This July, 250 elephants are being translocated from Liwonde National Park to Kasungu National Park in Malawi as part of a national conservation initiative designed to maintain healthy habitats in the national parks, establish stable and resilient elephant populations, and ensure the prosperity of local communities that live alongside them. The translocation is being undertaken through a collaboration between Malawi’s Department of National Parks and Wildlife (DNPW), African Parks and IFAW (International Fund for Animal Welfare).
Liwonde National Park
In 2015, DNPW partnered with African Parks to improve security and ecologically rehabilitate Liwonde National Park for people and wildlife, and to realise its full tourism potential. It has since set a benchmark for ambitious restoration initiatives which, in just a few years, have helped to re-establish key species and restore healthy ecosystem processes. In 2016, one of the largest elephant translocations in history commenced, relocating 366 elephants to alleviate pressure on Liwonde’s habitat, reduce conflict and repopulate Nkhotakota Wildlife Reserve. Cheetahs and lions were reintroduced in 2017 and 2018 respectively, followed by a black rhino translocation in 2019, and wild dogs in 2021. Containing growing wildlife populations and an increasing number of elephants which is exerting pressure on the park’s habitat, Liwonde is well positioned as a source from which to help repopulate other secure protected areas.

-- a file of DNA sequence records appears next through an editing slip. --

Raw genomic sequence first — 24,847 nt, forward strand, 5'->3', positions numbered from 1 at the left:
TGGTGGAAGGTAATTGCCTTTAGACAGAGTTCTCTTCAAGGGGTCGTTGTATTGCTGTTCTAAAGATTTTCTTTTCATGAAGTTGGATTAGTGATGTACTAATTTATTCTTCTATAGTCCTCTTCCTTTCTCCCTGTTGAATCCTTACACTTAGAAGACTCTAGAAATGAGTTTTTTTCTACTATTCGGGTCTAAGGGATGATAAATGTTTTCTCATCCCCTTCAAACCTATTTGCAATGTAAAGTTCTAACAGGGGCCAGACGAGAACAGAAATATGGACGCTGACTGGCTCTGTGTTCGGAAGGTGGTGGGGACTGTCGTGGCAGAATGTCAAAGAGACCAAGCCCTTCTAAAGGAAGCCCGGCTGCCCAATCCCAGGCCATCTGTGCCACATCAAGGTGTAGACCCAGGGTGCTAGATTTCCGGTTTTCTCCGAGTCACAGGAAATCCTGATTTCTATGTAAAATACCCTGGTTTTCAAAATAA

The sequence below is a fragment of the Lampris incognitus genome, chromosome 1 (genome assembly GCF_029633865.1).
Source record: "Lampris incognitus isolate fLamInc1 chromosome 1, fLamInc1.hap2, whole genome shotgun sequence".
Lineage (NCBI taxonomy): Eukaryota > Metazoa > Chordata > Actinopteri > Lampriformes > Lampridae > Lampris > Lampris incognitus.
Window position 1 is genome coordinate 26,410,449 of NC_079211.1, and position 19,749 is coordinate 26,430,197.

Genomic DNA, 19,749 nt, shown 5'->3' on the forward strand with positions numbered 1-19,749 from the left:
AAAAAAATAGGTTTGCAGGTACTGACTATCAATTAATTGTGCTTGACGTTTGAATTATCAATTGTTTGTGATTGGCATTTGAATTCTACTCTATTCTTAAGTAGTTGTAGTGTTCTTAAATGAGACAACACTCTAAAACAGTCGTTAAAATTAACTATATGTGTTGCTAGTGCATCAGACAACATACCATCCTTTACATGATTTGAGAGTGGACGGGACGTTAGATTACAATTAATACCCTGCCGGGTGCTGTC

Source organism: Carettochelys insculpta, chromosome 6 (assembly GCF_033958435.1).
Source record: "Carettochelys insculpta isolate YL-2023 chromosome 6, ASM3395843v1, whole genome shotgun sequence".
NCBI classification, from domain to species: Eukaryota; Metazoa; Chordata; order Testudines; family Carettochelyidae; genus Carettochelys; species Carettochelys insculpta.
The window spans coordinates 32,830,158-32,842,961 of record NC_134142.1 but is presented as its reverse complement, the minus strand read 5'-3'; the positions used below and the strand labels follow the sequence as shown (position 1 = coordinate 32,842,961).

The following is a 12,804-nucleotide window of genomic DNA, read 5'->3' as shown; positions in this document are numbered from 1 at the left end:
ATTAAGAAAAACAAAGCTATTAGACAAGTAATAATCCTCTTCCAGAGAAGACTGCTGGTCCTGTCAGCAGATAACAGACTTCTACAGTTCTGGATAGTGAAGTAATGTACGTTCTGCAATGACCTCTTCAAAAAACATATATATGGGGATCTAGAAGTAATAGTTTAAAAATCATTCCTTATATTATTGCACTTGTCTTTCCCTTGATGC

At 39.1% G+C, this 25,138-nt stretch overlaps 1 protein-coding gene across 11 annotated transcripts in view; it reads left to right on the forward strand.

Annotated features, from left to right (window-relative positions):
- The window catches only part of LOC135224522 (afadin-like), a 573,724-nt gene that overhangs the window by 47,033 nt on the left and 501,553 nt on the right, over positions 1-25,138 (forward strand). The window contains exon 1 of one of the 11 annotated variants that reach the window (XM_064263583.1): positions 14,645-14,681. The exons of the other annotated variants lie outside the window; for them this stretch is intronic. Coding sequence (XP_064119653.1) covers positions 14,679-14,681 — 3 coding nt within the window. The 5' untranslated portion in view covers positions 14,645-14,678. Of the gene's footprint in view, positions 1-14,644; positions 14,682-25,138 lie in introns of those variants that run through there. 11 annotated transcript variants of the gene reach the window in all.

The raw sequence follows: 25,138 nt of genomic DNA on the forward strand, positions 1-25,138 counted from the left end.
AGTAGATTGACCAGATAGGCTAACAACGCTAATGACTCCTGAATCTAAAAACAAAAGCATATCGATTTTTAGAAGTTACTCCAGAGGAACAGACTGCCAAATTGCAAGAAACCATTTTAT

Kasungu National Park
Kasungu National Park is the second largest national park in Malawi, covering 2,100 km2, which is four times the size of Liwonde. The park was once home to around 1,200 elephants in the 1970s but rampant poaching over the years reduced the population to a mere 49 by 2015. IFAW, in partnership with DNPW, has been working in Kasungu since 2015 to address law enforcement, wildlife crime, infrastructure and capacity within the park. By reducing poaching in the park, the elephant population has grown to an estimated 120 individuals. However, these numbers are still considered too low for a viable population. The introduction of a further 250 elephants from Liwonde will augment Kasungu’s elephant population, ensuring its long-term viability.
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